“Ah, but that’s not all they engage in!” said Adrian, giving in to a burst of wickedness. “Indeed not!”

The young man had stiffened, and now he straightened to his full, slim height—about the same as Adrian’s. “I shall take my leave of you, sir. I shan’t wish you good day or g-good evening.” And in a rush, he started past him and from the gazebo.

“Wait.” Adrian caught his arm and swung him round, then released him immediately. The iron tension in that slim arm warned him of danger and the young man’s fear. “I shan’t hurt you. May I have my handkerchief back?” he asked meekly.

This was handed over with a pugnacious reluctance. The young man maintained a dignified, offended silence.

“I am sorry,” said Adrian. “What a mix-up! Some men… that is to say, it was not at all your fault.”

“Oh no, indeed!” he said bitterly. He gave a hoarse, angry-sounding laugh. “Never my fault, is it? And yet somehow I keep—” He cut off with a bitter, hopeless laugh.

Adrian blinked, attuned to something in that voice: hopelessness, despair, something that transcended the awkwardness of the moment and the young man’s offended dignity. “Are you in trouble?”

He peered closer. In the moonlight, it was difficult to see features. The young man was slim and straight of build, with a narrow waist and broad shoulders. His limbs were slender but well muscled. His curly hair, slightly longer than the usual, looked soft in the moonlight. Adrian stood very still, not moving toward him. “You can tell me, if you wish. I have been on the town long enough—I might give you some good advice.”

“If only someone could.” The young man plopped to one of the gazebo’s seats with every sign of dejected lethargy.

“Come, that’s doing it too brown!” Adrian sat beside him, not too close. He was aware of long, slender legs and that fascinating soft hair. In this light, he could not see his companion’s face well, but the shadows that made up the face were fascinating. “How can you know I can’t help if you don’t give me the chance to try? I certainly owe you the attempt—to make up for my abominable kiss.” He said this last with a teasing, rather flirting laugh beneath his words, but the young man did not appear to notice.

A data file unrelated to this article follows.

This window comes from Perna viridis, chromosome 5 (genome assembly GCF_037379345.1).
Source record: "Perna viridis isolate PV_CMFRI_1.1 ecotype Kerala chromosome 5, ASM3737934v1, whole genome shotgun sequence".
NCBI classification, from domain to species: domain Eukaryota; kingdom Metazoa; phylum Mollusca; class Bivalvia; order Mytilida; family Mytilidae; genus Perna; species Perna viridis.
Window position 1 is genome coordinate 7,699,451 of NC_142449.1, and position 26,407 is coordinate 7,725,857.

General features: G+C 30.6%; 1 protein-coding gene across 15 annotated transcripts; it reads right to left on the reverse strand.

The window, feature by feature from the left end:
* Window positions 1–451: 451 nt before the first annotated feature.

“Yes, that’s true,” he said thoughtfully, still sunk in gloom.

“I thank you.”

“What? Oh no. You see, m-my guardian—”

This was as far as he got. Up the stairs trotted another domino-clad figure saying “Oh, hello! Have I kept you waiting lo—” He stopped, abruptly, and looked down at them both, stiffening. “I see I have not,” he said in quite another voice. “Excuse me!” So saying, he whirled and strode back down the path, anger and offended dignity in his every step.

“Wait! It’s not—!” called Adrian after him. “Oh damn,” he said beneath his breath.

He heard a hoarse gurgle of laughter beside him and turned in astonishment to see a bright, shining white grin, easily reflecting what little moonlight there was. “Your ‘friend’?” asked the young man.

“Well, he was,” said Adrian ruefully. “I suppose I had better go after him?”

“I suppose you had.”

There was silence. They both remained seated. Nearby, they heard the sound of insects; voices raised in teasing; a rather drunken laugh; horse’s hooves on a street somewhere not far away, and in the distance, laughter, tinkling glasses, and the faint strains of music.

“I don’t suppose you’d care to dance?” asked Adrian. An inelegant snort greeted him. “No, I thought not,” he said ruefully. “Very well. Tell me your problem, and I shall be a learned uncle to you, all sympathy and good advice.” He stretched one elegant leg over the other and turned toward his companion with a patient air. “I shall be terribly well behaved!”

“And not kiss anyone else while I tell you, you mean?”

“Yes, that too.” He could not quite help it: he reached out and tweaked one of the curls. They were so very soft. The boy twitched away from his touch, hand rising to fend him off. Adrian sank back, an unstoppable grin plastered on his face and a warm feeling beating in his chest.

“You said you would behave,” said a reproachful voice.

“And I shall—if you start telling me what you wished to. Otherwise I can’t promise my mind won’t… wander.”

“In that case I can’t promise my feet won’t wander—to the nearest constable!” snapped the young man.